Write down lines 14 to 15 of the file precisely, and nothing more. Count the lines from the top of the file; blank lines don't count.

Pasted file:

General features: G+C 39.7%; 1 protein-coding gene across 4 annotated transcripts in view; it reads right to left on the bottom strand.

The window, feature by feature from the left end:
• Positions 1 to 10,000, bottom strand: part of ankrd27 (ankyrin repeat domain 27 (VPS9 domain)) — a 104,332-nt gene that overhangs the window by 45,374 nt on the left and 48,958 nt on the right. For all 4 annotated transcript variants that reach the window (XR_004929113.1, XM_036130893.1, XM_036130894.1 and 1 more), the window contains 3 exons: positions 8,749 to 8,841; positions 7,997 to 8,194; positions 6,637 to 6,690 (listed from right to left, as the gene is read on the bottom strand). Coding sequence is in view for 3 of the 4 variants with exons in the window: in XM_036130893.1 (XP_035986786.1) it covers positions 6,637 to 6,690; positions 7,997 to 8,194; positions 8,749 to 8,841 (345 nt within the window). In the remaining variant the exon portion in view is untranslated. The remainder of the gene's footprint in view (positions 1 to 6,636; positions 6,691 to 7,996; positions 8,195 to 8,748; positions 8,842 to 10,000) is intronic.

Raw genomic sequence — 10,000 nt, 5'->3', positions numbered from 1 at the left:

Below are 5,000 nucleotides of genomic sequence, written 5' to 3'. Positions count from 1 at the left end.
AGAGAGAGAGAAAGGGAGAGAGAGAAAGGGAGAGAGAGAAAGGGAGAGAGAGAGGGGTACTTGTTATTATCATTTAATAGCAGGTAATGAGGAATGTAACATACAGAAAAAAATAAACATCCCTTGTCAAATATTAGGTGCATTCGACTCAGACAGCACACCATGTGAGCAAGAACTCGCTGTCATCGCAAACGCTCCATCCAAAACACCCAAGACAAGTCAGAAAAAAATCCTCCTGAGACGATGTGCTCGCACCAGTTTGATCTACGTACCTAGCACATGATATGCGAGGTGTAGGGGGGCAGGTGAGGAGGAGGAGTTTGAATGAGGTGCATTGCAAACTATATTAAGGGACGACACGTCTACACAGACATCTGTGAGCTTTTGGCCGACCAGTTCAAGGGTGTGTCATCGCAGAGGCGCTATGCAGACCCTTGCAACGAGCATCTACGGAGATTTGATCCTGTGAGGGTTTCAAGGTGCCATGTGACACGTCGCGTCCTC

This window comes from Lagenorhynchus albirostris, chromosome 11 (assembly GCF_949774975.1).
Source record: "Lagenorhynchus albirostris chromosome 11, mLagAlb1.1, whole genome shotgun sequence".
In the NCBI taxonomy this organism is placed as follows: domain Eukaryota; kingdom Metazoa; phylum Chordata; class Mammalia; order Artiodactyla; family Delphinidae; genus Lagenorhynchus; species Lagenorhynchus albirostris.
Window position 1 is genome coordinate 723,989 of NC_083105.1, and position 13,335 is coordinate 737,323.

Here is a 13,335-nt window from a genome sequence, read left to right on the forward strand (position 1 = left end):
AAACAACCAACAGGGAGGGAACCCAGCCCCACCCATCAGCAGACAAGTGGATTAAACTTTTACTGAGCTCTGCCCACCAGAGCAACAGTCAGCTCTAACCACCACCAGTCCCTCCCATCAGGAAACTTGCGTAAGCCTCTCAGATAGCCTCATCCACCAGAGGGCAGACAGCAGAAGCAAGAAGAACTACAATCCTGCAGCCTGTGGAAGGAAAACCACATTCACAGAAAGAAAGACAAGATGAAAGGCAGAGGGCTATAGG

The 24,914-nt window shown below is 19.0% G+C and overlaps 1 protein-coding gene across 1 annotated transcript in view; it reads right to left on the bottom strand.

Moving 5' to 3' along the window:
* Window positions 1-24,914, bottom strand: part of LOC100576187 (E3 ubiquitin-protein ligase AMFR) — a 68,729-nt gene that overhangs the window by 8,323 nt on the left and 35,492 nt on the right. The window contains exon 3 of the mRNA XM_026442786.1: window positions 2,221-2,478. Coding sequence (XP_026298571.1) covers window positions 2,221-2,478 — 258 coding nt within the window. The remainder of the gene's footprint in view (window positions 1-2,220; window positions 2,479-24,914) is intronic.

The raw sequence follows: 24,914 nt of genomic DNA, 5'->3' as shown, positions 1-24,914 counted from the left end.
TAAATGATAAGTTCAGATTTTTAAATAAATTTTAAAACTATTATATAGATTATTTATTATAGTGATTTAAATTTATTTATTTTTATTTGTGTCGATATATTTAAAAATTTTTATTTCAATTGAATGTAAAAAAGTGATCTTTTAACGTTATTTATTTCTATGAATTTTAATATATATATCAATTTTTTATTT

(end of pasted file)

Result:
Moving 5' to 3' along the window:
* Window positions 1-24,914, bottom strand: part of LOC100576187 (E3 ubiquitin-protein ligase AMFR) — a 68,729-nt gene that overhangs the window by 8,323 nt on the left and 35,492 nt on the right. The window contains exon 3 of the mRNA XM_026442786.1: window positions 2,221-2,478. Coding sequence (XP_026298571.1) covers window positions 2,221-2,478 — 258 coding nt within the window. The remainder of the gene's footprint in view (window positions 1-2,220; window positions 2,479-24,914) is intronic.